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We present the first exact, robust, practical and efficient algorithm, and its implementation, for computing a parametric form of the intersection of two arbitrary quadrics (Figs 1 & 2) with rational coefficients. Our method is similar in spirit to the general method introduced by J. Levin in 1976 for computing an explicit representation of the intersection of two quadrics, but extends it in several directions. Combining results from the theory of quadratic forms, linear algebra and number theory, we show how to obtain parametric intersection curves that are both `simple' (the size of the coefficients is small) and `as rational as possible'. More precisely, our algorithm/implementation has the following features:
  1. we present the first classification of pairs of quadrics based on the type of their intersection in real projective space, thus refining over the reals the classification in complex space by Segre in 1883;
  2. based on this classification, we present the first practical algorithm that correctly identifies and parameterizes the intersection in all cases;
  3. the parameterization is essentially as simple as possible. We also produced a C++ implementation of this algorithm, QI, which is, up to our knowledge, the only existing solution for computing exactly a parameterization of the intersection of two quadrics.
Chess game

Fig 1: Chess set modeled by SGDL inc. with quadrics in CSG form. We computed the boundary representation of the scene and then rendered with Candela.


ellipsoid cone Hyperboloid2
Elliptic Cylinder Hyperbolic paraboloid Hyperboloid1


Fig 2: Examples of quadric surfaces.

Publications

Examples



ellipsoid Hyperboloid2 Hyperboloid2 cone
(a)
(b)
(c)
(d)


Fig 3: Examples of intersection curves for regular pencils. The intersection curve is a smooth quartic with one or two connected components, or entirely imaginary (d).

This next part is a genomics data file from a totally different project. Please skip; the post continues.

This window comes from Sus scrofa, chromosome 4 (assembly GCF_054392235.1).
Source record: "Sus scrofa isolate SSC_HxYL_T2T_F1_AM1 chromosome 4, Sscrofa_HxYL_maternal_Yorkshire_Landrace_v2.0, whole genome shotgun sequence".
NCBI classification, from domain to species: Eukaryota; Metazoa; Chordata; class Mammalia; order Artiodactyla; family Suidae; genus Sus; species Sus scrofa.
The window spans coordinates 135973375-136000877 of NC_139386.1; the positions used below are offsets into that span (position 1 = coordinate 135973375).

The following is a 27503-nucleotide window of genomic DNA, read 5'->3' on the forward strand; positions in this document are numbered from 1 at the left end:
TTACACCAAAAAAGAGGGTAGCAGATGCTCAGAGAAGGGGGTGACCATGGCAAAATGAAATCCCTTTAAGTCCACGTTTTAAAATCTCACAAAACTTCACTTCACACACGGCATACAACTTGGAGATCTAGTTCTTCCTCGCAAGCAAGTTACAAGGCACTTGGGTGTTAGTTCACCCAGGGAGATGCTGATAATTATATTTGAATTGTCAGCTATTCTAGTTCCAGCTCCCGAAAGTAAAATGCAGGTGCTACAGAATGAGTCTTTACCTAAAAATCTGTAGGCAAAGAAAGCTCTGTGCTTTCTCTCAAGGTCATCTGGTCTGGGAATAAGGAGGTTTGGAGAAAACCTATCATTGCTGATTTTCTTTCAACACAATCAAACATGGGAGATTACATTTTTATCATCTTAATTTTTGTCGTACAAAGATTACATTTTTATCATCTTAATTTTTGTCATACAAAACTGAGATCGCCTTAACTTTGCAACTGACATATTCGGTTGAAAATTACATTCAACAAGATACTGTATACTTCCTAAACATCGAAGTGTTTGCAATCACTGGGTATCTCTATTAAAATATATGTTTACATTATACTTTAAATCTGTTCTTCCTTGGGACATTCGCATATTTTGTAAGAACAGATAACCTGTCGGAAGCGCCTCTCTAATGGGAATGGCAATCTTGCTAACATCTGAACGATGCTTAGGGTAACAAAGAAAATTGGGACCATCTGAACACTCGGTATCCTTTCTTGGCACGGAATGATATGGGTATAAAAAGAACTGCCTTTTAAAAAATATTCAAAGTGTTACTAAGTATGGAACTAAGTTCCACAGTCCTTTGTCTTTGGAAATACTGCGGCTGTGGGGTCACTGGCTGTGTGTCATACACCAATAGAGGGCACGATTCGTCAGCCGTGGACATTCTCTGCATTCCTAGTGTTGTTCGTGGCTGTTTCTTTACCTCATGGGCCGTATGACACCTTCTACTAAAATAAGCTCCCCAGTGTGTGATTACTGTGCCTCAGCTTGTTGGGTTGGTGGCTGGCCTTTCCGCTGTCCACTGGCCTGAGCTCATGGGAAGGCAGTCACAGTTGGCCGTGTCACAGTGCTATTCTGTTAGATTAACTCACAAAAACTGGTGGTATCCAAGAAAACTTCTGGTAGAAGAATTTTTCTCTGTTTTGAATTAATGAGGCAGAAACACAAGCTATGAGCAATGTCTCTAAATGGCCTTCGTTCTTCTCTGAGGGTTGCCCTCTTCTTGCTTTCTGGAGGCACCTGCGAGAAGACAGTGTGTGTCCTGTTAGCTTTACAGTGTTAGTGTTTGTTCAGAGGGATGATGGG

ellipsoid
cone
Hyperboloid2
(a): Cubic and line
(b): One (double) line
(c): One conic
ellipsoid
cone
Hyperboloid2
(d): Three lines, with
one double (in green)
(e): One conic and two lines
(f): Two (double) lines


Fig 4: Examples of intersection curves for singular pencils when determinantal equation has one quadruple root.
ellipsoid
cone
Hyperboloid2
(a): Cuspidal quartic
(b): Two tangent conics
(c): One (double) conic


Fig 5: Examples of intersection curves for singular pencils when determinantal equation has one triple root.
ellipsoid
cone
Hyperboloid2
ellipsoid
(a): Nodal quartic with an isolated point
(b): Nodal quartic without isolated point
(c): Two points
(d): Two disjoint conics
cone
Hyperboloid2
Hyperboloid2
(e-f): Two conics intesecting in two points
(g): One conic


Fig 6: Examples of intersection curves for singular pencils when determinantal equation has one double root and two simple roots.
ellipsoid
cone
Hyperboloid2
Hyperboloid2
(a): One point
(b): One conic and two lines
(c): One conic and a point
(d): A cubic and a secant line
ellipsoid
cone
Hyperboloid2
Hyperboloid2
(e): Two points
(f): Four skew lines
(g): Two disjoint (simple) lines
(h): A cubic and a disjoint line


Fig 7: Examples of intersection curves for singular pencils when determinantal equation has two double roots.
ellipsoid
cone
Hyperboloid2
Hyperboloid2
(a): One conic and a (double) line
(b): Four concurrent lines
(c): Two intersecting lines
(d): One (double) line
ellipsoid
cone
Hyperboloid2
Hyperboloid2
(e): Three concurrent lines (one double)
(f): Two (double) concurrent lines
(g): Two concurrent lines (one triple)
(h): A (quadruple) line


Fig 8: Examples of intersection curves for degenrate pencils when determinantal equation is identically equals to 0.